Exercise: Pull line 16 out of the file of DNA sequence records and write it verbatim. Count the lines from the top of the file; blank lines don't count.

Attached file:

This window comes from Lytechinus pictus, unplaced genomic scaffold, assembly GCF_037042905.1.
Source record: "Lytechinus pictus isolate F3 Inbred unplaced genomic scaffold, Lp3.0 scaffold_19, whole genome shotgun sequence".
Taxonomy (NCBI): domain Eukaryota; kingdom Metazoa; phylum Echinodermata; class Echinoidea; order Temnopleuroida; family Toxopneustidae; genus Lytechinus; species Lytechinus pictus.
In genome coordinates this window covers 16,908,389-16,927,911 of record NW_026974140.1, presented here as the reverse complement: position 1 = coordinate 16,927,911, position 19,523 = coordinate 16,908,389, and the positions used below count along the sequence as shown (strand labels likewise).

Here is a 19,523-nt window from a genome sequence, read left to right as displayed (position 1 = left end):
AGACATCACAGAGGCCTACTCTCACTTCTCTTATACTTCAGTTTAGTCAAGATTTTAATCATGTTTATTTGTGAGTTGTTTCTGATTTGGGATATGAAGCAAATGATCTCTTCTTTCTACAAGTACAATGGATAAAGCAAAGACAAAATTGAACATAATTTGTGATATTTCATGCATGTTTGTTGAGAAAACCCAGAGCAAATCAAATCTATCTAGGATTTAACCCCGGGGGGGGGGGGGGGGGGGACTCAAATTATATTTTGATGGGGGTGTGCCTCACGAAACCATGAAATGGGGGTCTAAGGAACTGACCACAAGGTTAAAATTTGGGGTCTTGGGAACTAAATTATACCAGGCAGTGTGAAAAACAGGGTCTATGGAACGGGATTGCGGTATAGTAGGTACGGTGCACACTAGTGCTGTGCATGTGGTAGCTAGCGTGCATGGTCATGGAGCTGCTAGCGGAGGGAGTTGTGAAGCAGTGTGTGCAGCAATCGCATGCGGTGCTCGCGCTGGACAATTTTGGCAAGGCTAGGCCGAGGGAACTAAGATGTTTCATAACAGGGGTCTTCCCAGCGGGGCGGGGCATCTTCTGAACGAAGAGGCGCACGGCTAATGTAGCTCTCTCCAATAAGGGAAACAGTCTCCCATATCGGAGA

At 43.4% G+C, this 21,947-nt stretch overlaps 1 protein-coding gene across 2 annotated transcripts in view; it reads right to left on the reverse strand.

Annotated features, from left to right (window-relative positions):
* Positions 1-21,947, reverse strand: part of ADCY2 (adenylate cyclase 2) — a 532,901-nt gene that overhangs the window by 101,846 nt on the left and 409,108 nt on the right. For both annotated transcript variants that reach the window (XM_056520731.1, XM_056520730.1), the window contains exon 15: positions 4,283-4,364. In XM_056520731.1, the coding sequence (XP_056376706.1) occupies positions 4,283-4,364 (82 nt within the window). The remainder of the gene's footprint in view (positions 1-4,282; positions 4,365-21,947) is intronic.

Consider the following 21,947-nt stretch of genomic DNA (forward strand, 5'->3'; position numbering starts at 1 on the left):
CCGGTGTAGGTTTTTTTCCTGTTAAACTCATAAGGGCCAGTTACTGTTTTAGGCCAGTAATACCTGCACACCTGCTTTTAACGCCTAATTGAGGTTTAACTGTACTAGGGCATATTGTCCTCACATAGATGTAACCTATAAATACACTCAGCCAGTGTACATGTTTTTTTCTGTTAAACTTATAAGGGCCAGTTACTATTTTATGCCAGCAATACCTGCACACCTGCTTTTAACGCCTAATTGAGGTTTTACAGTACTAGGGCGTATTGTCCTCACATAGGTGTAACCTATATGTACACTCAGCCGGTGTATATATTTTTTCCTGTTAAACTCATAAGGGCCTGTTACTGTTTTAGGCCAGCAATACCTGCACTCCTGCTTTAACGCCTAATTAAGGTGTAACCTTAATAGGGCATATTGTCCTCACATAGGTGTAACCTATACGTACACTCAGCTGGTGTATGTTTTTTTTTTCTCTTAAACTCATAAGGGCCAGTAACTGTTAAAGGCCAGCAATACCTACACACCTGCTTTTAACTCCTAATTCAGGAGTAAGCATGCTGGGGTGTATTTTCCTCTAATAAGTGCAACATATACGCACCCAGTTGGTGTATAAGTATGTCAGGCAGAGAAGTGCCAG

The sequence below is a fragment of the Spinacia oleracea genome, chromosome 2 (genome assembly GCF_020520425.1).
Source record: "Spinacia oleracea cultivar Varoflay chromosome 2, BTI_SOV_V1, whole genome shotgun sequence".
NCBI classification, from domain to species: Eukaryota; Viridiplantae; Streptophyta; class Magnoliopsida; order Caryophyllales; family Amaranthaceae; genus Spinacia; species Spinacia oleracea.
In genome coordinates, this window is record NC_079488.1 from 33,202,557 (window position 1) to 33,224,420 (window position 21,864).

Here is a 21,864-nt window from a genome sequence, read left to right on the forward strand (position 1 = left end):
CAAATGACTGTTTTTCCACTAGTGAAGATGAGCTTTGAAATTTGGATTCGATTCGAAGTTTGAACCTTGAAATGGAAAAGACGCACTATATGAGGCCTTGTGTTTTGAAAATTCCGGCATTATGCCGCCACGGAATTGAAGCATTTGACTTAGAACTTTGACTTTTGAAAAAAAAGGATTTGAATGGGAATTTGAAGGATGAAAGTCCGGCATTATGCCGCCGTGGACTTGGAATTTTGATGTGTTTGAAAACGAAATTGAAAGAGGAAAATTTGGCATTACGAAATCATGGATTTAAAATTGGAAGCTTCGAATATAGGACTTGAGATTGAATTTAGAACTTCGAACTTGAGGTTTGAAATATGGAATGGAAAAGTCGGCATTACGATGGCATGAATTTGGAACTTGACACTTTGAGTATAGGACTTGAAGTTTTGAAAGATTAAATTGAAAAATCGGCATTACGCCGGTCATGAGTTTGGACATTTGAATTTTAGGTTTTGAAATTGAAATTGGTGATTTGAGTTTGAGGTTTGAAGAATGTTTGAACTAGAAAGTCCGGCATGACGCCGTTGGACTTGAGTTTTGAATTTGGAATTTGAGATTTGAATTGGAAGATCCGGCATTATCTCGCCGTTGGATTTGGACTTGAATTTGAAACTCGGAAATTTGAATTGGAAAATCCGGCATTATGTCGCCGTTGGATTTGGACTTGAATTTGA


Here is a 21,864-nt window from a genome sequence, read left to right on the forward strand (position 1 = left end):